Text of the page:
Few pastors want to spend their time on such seemingly mundane things as bylaws and church governance. Most pastors would, instead, rather being doing the ministry activities to which they feel most called: visiting with families, praying with hurting people, preparing sermons, and mobilizing volunteers.
But when trouble strikes, the first thing many pastors think is: “I wish I had spent time drafting some better bylaws for our church!” Why? Because bylaws help lay the framework for what happens in the church—both during good times and bad.
A good way to think about this is that bylaws are somewhat like the rules for a board game. People can play the game without having the rulebook handby, but doing so can lead to a lot of strife: what is supposed to happen when you land on a certain square? How much of a penalty should someone receive for doing XYZ? How much time does each player have? Questions like this can be important in allowing the players to have fun and follow a set of standard guidelines while playing the game.
In the same way, Bylaws merely provide the rules for how the “game” is played in church governance. Bylaws typically state who can be members, what rights they have, and how membership may be terminated in dire situations. Likewise, Bylaws deal with the employment relationship with the pastor: how the pastor is hired, what his duties may be, and what happens in the unfortunate situation that it is necessary to terminate his employment. A good set of Bylaws will give a written roadmap for how to deal with these potentially divisive situations (and many more, including financial issues, committees, budgets, meetings, and more). In divisive situations, if the church has a good set of Bylaws, these “rules” allow all of the parties to feel good about the fact that there are definable, reasonable standards for how to operate. Rather that argue about the “rules,” the people can focus on the task at hand: fixing a sticky situation in a Christ-like manner.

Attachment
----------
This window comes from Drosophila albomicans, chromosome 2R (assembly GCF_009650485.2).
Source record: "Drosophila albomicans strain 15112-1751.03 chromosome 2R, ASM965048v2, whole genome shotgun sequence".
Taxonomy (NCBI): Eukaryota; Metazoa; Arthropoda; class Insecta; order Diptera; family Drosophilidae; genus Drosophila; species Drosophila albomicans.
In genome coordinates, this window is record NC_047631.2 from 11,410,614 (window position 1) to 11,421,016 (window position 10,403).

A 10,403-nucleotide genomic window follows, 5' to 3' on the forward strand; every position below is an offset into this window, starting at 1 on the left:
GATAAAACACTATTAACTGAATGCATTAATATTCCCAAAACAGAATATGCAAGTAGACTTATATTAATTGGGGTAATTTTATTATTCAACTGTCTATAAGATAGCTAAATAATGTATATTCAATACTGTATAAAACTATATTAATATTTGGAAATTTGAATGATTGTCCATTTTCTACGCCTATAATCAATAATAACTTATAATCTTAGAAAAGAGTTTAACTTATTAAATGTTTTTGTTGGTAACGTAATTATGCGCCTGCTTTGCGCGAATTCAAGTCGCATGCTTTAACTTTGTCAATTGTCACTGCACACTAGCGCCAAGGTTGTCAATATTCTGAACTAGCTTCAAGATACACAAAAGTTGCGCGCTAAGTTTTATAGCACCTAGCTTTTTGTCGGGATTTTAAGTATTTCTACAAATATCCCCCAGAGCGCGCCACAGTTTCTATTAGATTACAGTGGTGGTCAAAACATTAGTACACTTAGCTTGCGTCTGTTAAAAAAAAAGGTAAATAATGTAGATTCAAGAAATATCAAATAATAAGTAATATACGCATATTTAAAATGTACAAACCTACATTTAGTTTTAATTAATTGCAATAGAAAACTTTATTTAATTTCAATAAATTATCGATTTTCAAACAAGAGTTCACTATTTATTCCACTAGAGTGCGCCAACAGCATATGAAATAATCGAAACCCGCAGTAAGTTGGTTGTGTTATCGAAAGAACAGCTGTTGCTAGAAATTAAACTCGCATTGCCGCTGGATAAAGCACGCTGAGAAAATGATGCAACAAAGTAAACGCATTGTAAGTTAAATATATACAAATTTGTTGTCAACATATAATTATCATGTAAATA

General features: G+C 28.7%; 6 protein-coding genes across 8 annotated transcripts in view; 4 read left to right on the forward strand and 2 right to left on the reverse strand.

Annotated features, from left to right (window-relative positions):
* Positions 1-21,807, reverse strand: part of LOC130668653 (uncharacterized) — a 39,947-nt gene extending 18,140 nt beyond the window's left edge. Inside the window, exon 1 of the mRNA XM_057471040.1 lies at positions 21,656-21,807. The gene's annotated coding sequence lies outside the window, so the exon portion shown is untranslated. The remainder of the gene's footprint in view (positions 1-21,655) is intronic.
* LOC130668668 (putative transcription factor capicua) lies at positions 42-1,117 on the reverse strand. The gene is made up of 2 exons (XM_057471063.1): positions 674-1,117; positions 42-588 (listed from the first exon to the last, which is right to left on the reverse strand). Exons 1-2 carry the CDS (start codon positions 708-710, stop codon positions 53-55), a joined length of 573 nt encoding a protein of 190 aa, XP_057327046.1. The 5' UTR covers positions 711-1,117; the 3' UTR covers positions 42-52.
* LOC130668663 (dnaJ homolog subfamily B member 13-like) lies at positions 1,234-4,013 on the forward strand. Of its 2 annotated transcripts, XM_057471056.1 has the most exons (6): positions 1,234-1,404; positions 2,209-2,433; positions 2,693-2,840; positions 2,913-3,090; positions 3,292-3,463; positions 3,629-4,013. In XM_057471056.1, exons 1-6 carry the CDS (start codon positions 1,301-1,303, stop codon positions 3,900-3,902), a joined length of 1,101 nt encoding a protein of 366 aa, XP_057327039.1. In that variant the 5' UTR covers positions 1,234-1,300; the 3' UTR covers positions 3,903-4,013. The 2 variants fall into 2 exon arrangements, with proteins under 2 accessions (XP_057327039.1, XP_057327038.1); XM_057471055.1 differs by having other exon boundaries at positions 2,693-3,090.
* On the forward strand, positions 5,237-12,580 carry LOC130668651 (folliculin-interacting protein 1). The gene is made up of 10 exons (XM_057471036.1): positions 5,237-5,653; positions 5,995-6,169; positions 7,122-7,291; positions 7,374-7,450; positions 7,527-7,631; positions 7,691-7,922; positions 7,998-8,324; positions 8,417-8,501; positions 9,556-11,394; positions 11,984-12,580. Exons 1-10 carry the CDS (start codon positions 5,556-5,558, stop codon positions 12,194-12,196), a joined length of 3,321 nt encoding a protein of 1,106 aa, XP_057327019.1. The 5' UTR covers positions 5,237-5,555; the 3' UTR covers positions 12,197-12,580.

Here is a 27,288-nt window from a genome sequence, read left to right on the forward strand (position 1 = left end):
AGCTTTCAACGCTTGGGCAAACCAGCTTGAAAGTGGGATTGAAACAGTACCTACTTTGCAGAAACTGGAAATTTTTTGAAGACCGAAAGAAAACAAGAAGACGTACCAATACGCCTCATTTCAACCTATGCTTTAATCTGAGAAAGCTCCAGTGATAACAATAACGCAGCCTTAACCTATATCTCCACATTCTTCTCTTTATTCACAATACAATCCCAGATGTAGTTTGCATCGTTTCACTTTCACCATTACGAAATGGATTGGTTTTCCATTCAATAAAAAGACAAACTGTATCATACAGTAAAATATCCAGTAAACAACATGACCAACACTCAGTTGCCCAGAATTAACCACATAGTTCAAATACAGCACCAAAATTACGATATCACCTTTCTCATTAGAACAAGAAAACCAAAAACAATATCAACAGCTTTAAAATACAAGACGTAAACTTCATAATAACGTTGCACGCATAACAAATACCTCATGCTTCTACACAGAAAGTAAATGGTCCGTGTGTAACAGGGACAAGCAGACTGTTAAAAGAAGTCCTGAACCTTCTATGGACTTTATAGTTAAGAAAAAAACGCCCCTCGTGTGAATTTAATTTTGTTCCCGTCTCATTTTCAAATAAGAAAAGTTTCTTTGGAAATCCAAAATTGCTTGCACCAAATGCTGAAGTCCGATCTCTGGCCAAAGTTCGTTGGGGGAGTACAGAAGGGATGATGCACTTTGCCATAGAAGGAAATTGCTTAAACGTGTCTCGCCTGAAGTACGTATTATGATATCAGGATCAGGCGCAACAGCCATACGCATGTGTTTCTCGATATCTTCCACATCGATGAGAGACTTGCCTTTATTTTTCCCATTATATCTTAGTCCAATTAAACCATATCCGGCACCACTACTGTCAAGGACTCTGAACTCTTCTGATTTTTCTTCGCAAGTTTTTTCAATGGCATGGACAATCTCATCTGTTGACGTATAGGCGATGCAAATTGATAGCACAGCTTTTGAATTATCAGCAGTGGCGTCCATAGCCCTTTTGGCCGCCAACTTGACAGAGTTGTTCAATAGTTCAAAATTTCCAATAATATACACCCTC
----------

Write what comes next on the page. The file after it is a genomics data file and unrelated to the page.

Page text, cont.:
So does your church need Bylaws? The answer is: Yes, you need the best Bylaws you can get. By spending the time to think through how you set up your “rulebook,” you can avoid a lot of headache down the line, and create an atmosphere of transparency and reason.